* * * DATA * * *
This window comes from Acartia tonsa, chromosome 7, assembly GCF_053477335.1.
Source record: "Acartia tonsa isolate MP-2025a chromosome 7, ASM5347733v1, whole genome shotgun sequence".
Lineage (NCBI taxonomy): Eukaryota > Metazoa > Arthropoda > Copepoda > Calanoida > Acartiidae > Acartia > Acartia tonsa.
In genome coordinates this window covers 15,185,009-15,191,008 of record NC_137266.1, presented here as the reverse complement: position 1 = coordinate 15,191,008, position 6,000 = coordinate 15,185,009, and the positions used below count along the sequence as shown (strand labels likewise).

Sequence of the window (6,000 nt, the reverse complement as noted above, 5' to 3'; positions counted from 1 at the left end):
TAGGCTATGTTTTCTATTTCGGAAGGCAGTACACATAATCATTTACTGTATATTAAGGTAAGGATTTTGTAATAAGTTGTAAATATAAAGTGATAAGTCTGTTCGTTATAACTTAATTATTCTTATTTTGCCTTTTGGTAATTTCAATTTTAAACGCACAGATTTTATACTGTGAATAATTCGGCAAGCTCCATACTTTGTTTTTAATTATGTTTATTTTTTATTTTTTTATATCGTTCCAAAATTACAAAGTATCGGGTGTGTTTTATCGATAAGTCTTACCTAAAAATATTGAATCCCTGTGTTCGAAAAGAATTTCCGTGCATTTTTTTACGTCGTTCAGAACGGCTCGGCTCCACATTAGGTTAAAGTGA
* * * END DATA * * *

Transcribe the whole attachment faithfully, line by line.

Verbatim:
This window comes from Acartia tonsa, chromosome 7, assembly GCF_053477335.1.
Source record: "Acartia tonsa isolate MP-2025a chromosome 7, ASM5347733v1, whole genome shotgun sequence".
Lineage (NCBI taxonomy): Eukaryota > Metazoa > Arthropoda > Copepoda > Calanoida > Acartiidae > Acartia > Acartia tonsa.
In genome coordinates this window covers 15,185,009-15,191,008 of record NC_137266.1, presented here as the reverse complement: position 1 = coordinate 15,191,008, position 6,000 = coordinate 15,185,009, and the positions used below count along the sequence as shown (strand labels likewise).

Sequence of the window (6,000 nt, the reverse complement as noted above, 5' to 3'; positions counted from 1 at the left end):
TAGGCTATGTTTTCTATTTCGGAAGGCAGTACACATAATCATTTACTGTATATTAAGGTAAGGATTTTGTAATAAGTTGTAAATATAAAGTGATAAGTCTGTTCGTTATAACTTAATTATTCTTATTTTGCCTTTTGGTAATTTCAATTTTAAACGCACAGATTTTATACTGTGAATAATTCGGCAAGCTCCATACTTTGTTTTTAATTATGTTTATTTTTTATTTTTTTATATCGTTCCAAAATTACAAAGTATCGGGTGTGTTTTATCGATAAGTCTTACCTAAAAATATTGAATCCCTGTGTTCGAAAAGAATTTCCGTGCATTTTTTTACGTCGTTCAGAACGGCTCGGCTCCACATTAGGTTAAAGTGA